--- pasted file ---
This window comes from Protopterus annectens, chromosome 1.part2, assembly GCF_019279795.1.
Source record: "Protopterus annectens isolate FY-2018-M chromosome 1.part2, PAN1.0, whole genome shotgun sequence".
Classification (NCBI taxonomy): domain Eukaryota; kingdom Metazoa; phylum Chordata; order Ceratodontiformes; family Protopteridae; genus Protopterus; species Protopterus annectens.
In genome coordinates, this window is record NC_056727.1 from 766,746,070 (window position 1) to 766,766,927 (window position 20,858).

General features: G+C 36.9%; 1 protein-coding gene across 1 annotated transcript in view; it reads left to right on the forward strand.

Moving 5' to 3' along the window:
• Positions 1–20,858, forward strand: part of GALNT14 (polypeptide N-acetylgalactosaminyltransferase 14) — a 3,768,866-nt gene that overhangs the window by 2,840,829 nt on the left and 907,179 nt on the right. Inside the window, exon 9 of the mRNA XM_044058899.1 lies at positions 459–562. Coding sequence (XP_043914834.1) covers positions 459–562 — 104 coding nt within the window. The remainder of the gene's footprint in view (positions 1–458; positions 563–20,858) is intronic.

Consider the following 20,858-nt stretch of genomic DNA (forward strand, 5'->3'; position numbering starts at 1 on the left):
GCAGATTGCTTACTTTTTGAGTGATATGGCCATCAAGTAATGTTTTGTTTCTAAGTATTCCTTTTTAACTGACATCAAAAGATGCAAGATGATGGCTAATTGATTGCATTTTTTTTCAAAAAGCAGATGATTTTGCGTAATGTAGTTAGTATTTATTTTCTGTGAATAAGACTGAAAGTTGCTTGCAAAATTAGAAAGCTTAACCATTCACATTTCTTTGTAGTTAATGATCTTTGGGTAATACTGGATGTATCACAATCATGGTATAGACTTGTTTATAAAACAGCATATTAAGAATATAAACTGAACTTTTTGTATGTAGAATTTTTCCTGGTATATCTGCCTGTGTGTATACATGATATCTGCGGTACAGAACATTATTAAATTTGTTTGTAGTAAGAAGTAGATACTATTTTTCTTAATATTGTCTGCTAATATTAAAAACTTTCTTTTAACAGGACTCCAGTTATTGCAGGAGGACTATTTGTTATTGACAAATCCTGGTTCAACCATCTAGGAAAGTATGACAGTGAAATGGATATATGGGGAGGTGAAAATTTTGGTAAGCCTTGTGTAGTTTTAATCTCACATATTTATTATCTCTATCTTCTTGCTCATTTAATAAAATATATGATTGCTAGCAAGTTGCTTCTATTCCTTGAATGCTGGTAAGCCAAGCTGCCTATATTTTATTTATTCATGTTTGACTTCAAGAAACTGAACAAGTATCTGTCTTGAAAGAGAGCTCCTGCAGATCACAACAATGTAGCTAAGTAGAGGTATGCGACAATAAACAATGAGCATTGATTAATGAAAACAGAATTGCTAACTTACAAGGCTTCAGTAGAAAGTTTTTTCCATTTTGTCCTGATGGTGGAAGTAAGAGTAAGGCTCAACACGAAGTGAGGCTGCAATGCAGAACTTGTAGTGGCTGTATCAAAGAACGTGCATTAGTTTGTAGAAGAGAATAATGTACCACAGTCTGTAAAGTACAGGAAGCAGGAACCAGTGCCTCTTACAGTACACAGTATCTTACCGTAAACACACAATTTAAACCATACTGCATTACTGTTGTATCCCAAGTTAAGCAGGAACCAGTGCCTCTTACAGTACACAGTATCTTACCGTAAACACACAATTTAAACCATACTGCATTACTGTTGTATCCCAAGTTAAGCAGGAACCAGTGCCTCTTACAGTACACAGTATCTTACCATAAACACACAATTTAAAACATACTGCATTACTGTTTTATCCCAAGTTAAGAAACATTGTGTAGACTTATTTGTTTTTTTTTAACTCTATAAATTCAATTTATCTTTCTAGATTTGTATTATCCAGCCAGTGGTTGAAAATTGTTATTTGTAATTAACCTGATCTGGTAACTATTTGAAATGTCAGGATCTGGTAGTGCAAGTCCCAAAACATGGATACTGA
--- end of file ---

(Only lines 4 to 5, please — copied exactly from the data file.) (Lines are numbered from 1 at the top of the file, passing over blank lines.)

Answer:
In genome coordinates, this window is record NC_056727.1 from 766,746,070 (window position 1) to 766,766,927 (window position 20,858).

General features: G+C 36.9%; 1 protein-coding gene across 1 annotated transcript in view; it reads left to right on the forward strand.